Q. As an Engineer what are your go-to hardware and software choices for an IoT project? Why?
Undoubtedly, developing IoT solutions is much more accessible with the growing number of commercially available development boards and platforms from Google, Amazon, etc. We have built good expertise in TI SoCs, NRF SoCs, Microchip, and Quectel. So, we prefer good SoCs the most because we have already built custom modules that help us to meet timelines for the PoC and the product and it helps us to do rapid prototyping. We have designed notes and gateways for various low power wide area network protocols such as Sub1 Gigahertz. These can be customized according to the cloud services and analytical tools as per the application requirement.
One of our approaches is also to make our design quite modular so that we could substitute new peripherals with the different specifications with evolving requirements of the client so, that cost saving can be done as building a new PCB, again and again, requires a lot of time and money. So, we try to expedite that. For software, if we talk about cloud and mobile applications, we use the latest tech stack, which is flexible and scalable. Also, other technologies can be merged and cross-platform apps can be created. Currently, MERN and GoLang are the most supported technical stacks. For communication between IoT devices and the cloud, our backend, we prefer the MQTT protocol. It is a lightweight protocol and has many other advantages over HTTP. However, the choices are again dependent on the type of application we are building an implementation of that.
Q. From BLE to NB-IoT we have a lot of wireless protocols to select from for an IoT application. How do you compare and select the right protocol?
Selecting the protocol depends on the use case, geographical conditions, coverage required target, BoM cost, etc. There are communication protocols like Sub 1 Gigahertz, Sigfox, LoRaWAN, ZigBee BLE mesh, which are used where a large number of devices have to communicate. These particular devices need not to be connected to the internet directly, but they can send data towards the central gateway, and this gateway is connected with the technologies like LTE CAT M, NB IoT, GSM, LTE, 4G, etc. because all these devices are sending data to the gateway through some particular frequency and these gateways send the data and return to the cloud and from cloud the data returns on our applications for visualization. So, choosing a particular protocol depends on various factors, and they and they differ in other factors as well like frequency, latency, data packets, etc.
Q. Based on your experience, which is the most preferred wireless protocol?
People want their product to be built on LoRaWAN if many devices are to be connected. But I would prefer the Sub1 Gigahertz protocol because power consumption is less and ranges more but people are not much aware of Sub1 Gigahertz as much as LoRaWAN.
Basically, in this protocol, the devices are connected over a particular frequency like it could have the frequency of 400-900 gigahertz depending on the graphical condition because some of the frequencies can’t be used in some countries because of the military limitations and other factors. Lower the frequency, the higher the range and higher the penetration among the buildings. So, there are various advantages Sub1 Gigahertz protocol has over LoRaWAN.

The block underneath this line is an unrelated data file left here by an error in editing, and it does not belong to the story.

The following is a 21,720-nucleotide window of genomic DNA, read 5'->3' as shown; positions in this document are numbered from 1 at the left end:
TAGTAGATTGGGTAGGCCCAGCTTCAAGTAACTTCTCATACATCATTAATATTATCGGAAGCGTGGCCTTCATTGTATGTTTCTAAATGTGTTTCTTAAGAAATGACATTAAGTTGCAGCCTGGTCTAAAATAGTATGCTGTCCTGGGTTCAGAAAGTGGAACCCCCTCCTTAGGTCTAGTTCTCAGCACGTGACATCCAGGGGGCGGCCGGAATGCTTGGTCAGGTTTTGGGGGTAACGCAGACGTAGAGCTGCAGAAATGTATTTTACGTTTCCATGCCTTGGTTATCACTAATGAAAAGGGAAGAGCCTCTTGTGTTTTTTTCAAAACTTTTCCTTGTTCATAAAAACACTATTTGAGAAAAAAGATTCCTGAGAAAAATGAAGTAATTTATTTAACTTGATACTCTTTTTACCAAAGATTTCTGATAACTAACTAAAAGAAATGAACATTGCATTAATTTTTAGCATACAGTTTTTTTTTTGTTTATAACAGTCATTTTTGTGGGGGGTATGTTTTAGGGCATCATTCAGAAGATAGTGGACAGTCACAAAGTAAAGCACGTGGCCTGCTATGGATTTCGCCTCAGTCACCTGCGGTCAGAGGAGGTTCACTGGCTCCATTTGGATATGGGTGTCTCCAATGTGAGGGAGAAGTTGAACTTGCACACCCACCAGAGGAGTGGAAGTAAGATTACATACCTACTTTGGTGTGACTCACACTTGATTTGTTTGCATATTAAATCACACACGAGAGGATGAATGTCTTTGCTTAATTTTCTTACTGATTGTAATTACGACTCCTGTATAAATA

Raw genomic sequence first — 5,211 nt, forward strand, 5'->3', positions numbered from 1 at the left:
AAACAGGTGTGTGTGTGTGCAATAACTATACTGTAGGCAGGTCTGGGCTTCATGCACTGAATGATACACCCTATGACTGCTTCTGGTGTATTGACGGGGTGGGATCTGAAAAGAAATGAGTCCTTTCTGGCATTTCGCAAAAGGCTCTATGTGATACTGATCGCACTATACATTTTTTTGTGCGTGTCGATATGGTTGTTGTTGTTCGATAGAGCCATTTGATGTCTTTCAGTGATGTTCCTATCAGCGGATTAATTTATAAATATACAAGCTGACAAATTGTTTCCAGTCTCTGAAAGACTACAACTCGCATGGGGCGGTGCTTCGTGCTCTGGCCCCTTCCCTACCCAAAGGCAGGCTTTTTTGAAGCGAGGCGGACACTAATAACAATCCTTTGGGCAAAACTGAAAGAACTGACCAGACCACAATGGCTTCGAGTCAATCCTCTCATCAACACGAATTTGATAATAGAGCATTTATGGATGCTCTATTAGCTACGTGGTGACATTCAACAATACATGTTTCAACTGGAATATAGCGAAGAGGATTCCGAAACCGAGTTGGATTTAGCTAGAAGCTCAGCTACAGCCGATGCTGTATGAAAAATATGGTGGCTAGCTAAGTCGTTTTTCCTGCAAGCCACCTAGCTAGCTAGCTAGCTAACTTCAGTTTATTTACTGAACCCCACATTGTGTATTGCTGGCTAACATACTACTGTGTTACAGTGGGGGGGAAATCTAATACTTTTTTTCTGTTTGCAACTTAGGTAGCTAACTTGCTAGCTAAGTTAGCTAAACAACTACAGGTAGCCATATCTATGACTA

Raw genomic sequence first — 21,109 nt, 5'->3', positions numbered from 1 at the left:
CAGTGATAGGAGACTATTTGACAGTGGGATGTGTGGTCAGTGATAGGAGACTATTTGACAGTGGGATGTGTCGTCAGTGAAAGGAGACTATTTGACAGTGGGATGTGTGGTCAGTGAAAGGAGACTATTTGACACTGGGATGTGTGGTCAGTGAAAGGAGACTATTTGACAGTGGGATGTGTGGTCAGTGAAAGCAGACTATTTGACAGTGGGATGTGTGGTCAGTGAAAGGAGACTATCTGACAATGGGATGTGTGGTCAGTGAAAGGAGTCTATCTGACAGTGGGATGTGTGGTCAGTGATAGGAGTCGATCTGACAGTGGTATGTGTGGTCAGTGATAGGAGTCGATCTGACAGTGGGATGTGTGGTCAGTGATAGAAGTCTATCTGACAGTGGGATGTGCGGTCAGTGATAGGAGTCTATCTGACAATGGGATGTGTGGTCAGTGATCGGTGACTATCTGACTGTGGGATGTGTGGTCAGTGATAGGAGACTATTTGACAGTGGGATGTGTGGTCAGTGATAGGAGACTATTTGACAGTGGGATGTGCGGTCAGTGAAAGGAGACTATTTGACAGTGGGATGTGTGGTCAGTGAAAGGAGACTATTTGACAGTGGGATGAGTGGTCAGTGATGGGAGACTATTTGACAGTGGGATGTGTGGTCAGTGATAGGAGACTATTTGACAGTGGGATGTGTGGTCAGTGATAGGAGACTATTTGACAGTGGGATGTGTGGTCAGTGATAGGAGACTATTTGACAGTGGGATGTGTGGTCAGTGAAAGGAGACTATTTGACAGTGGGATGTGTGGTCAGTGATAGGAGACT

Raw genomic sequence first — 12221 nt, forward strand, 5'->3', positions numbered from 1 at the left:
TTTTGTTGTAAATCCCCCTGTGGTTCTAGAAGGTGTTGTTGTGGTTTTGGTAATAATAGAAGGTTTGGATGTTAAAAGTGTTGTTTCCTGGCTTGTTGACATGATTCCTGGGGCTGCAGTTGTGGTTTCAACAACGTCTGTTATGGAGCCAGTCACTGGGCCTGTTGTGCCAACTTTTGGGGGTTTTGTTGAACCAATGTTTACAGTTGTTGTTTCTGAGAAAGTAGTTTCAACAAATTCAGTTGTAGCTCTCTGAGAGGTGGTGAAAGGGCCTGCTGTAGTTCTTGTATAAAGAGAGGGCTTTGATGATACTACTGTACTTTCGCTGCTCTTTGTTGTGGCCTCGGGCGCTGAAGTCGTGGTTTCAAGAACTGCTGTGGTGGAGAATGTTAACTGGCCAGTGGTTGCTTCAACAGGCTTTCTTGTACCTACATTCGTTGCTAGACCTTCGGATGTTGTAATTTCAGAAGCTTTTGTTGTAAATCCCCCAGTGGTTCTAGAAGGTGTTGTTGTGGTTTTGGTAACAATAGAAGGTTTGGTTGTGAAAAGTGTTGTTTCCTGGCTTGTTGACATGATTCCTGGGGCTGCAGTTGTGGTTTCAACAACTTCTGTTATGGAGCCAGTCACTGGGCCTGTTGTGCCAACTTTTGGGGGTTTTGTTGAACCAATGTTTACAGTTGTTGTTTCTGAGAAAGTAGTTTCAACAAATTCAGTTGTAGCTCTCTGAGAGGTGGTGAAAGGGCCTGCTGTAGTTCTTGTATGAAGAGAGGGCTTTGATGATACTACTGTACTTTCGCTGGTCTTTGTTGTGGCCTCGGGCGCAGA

Q. For most remote IoT devices, low power consumption and long battery life will be of major importance. How does Psiborg handle low-power IoT designs?
Charging the batteries of thousands of devices in a radius of 10 kilometers or completely changing those batteries requires a lot of costs and that is not even feasible. Power optimization of the circuit is one of the major points we consider by building any circuit. Sometimes there is a tradeoff between the performance and power consumption as microcontrollers with higher processing power consume more energy. So, first, we do a thorough analysis and choose the components having ultra-low power consumption in which you spend most of the time in the lowest power mode or sleep mode, it's like they perform their specific task and quickly enter into the lowest power mode. We are very careful in managing the sleep cycles of all the controllers and modules chosen for the design and making architecture in a way in which the system can be used to the maximum capacity with the least power consumption.
Writing optimized code is also very important so that no extra thread runs in the background. A combination of ultra-low-power components and optimization of code helps in getting the job done.
Q. Today most entry-level IoT projects are built around Raspberry Pi and ESP modules. What is your opinion on using these modules for commercial designs?
ESP, Arduino, Raspberry Pi, and node MCU are for hobbyists and not for commercial products at all. During productization, usually companies opt to move towards designing their own boards. Most entry-level projects are built on these developing boards as they are easy to code. Also, these hobby boards are much cheaper as compared to various development boards available in the market. For example, if we talk about the Snapdragon processor kit and Raspberry Pi, the price range is quite different. So, building using commercially available boards is very time-consuming, because they are complicated and have a lot of new features which people are not even aware of. Also, you would have to write the code from scratch. You don’t get the readymade code on the web. I don't understand why people are so often using these developing boards in their design, what is the point of using development that can be programmed by anyone by reading just a couple of articles on the website. We don't support using these developing boards other than using them to check the feasibility in lesser time, but not in the product.
Q. How does this transformation from Arduino Raspberry Pi or node MCU takes place?